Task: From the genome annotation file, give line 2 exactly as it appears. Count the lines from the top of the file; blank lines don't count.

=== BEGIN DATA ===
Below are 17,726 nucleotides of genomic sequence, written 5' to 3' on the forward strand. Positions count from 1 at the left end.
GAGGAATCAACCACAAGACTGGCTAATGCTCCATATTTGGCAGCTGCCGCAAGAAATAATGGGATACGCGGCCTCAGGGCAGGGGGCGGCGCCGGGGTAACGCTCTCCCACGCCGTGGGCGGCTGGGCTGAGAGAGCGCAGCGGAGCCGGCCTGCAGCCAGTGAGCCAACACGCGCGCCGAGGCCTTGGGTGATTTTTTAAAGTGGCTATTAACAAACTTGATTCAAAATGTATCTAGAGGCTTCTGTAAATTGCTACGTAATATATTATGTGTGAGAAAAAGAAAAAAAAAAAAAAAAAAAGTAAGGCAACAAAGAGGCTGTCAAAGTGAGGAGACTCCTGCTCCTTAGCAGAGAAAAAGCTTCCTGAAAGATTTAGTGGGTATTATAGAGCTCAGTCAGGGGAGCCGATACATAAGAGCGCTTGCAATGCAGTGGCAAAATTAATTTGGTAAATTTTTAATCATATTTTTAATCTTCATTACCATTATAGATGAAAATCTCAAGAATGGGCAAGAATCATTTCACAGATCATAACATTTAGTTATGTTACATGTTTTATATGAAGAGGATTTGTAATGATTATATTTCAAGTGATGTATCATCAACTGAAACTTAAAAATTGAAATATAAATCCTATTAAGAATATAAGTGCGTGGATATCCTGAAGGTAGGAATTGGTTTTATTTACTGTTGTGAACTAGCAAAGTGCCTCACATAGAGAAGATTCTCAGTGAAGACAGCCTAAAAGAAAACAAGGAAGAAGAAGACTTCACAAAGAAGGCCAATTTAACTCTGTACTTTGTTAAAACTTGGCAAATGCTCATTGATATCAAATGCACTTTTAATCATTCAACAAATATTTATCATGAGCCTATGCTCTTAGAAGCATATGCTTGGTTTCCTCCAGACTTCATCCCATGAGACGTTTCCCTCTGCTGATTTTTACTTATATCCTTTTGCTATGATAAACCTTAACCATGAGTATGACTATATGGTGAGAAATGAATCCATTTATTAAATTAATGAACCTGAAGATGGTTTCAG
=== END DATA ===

GAGGAATCAACCACAAGACTGGCTAATGCTCCATATTTGGCAGCTGCCGCAAGAAATAATGGGATACGCGGCCTCAGGGCAGGGGGCGGCGCCGGGGTAACGCTCTCCCACGCCGTGGGCGGCTGGGCTGAGAGAGCGCAGCGGAGCCGGCCTGCAGCCAGTGAGCCAACACGCGCGCCGAGGCCTTGGGTGATTTTTTAAAGTGGCTATTAACAAACTTGATTCAAAATGTATCTAGAGGCTTCTGTAAATTGCTACGTAATATATTATGTGTGAGAAAAAGAAAAAAAAAAAAAAAAAAAGTAAGGCAACAAAGAGGCTGTCAAAGTGAGGAGACTCCTGCTCCTTAGCAGAGAAAAAGCTTCCTGAAAGATTTAGTGGGTATTATAGAGCTCAGTCAGGGGAGCCGATACATAAGAGCGCTTGCAATGCAGTGGCAAAATTAATTTGGTAAATTTTTAATCATATTTTTAATCTTCATTACCATTATAGATGAAAATCTCAAGAATGGGCAAGAATCATTTCACAGATCATAACATTTAGTTATGTTACATGTTTTATATGAAGAGGATTTGTAATGATTATATTTCAAGTGATGTATCATCAACTGAAACTTAAAAATTGAAATATAAATCCTATTAAGAATATAAGTGCGTGGATATCCTGAAGGTAGGAATTGGTTTTATTTACTGTTGTGAACTAGCAAAGTGCCTCACATAGAGAAGATTCTCAGTGAAGACAGCCTAAAAGAAAACAAGGAAGAAGAAGACTTCACAAAGAAGGCCAATTTAACTCTGTACTTTGTTAAAACTTGGCAAATGCTCATTGATATCAAATGCACTTTTAATCATTCAACAAATATTTATCATGAGCCTATGCTCTTAGAAGCATATGCTTGGTTTCCTCCAGACTTCATCCCATGAGACGTTTCCCTCTGCTGATTTTTACTTATATCCTTTTGCTATGATAAACCTTAACCATGAGTATGACTATATGGTGAGAAATGAATCCATTTATTAAATTAATGAACCTGAAGATGGTTTCAG